Thursday, 31 January 2013

Lego for girls

Do girls even like Lego?

Not according to Hamley’s gender divided online toy catalogue.

My good friend, and Lego fanatic, Dan ‘Cabbage’ Hughes pointed out to me, and his corner of the world, that Lego has been designated a boy's toy by the UK’s most historic and famous toy store.

I may be being a bit dramatic here (no I can’t be, I’m not a woman. How’s that for sarcastic sexist irony? Boom) but fewer Lego items appear within the girls’ section than feature for the boys’.  And I’m guessing, like all journalists (even more sarcasm and irony, how much is a subscription to Single Parent Dad again?), that Lego Friends doesn’t appear as suitable for boys.

Which it totally should.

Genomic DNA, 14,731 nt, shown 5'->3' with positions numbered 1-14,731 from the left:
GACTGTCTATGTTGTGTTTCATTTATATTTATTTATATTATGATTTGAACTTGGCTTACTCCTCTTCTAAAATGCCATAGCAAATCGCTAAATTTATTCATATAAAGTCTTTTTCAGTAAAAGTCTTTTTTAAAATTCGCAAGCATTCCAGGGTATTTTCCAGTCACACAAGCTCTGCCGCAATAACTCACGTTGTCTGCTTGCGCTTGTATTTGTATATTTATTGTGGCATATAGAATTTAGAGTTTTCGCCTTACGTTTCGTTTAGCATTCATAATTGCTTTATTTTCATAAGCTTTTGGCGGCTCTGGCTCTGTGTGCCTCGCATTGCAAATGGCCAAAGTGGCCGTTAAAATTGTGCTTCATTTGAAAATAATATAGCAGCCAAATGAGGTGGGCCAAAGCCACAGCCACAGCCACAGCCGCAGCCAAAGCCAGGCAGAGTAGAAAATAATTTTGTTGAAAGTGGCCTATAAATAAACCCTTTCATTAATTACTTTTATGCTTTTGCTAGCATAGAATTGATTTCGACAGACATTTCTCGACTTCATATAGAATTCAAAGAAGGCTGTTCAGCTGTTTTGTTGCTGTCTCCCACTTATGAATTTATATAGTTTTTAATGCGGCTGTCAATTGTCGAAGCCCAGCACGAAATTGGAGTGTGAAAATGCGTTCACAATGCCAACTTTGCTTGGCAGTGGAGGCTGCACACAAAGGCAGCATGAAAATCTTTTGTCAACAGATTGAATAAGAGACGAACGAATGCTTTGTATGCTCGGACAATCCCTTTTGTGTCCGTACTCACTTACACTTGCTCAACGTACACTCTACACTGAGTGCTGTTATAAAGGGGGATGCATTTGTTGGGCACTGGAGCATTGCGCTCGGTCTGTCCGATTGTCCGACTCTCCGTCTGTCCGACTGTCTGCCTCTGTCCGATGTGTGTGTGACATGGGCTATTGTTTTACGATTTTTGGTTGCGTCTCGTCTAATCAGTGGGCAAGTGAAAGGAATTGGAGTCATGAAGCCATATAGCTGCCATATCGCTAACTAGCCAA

My sister, all 30-odd years of her, is a big fan of Lego.  She was as excited as my son was upon our first visit to Legoland, and still regularly has building sessions, with HER OWN LEGO, with Max and I.

Check out the plastic fruits of ‘our’ last session at her place.

My girlfriend was a little ignorant to the wonders of the small Danish brick prior to being part of our lives.

However after enjoying a trip with us to Legoland, and a visit to its huge store, she’s also become a little fond of it.

There was still a little reluctance to join in at home with our Lego building, often citing our Lego building genius as being a little intimidating, but then, we got this.

Lego Creationary.

It’s like charades or Pictionary with Lego.  You get a card with something to represent in Lego from, and the other players have to guess what it is you are building.

Sounds hard, but is surprisingly easy and forces you to tap into your creative juices.

I wonder how they came up with the name?

Anyway, our collective Lego building expertise has yet to defeat this new female Lego colossus.  We’ve managed to tie a few times, but as yet (two months and umpteen games counting) there isn’t a defeat in my girlfriend’s column.

Damn right we keep scores in this house.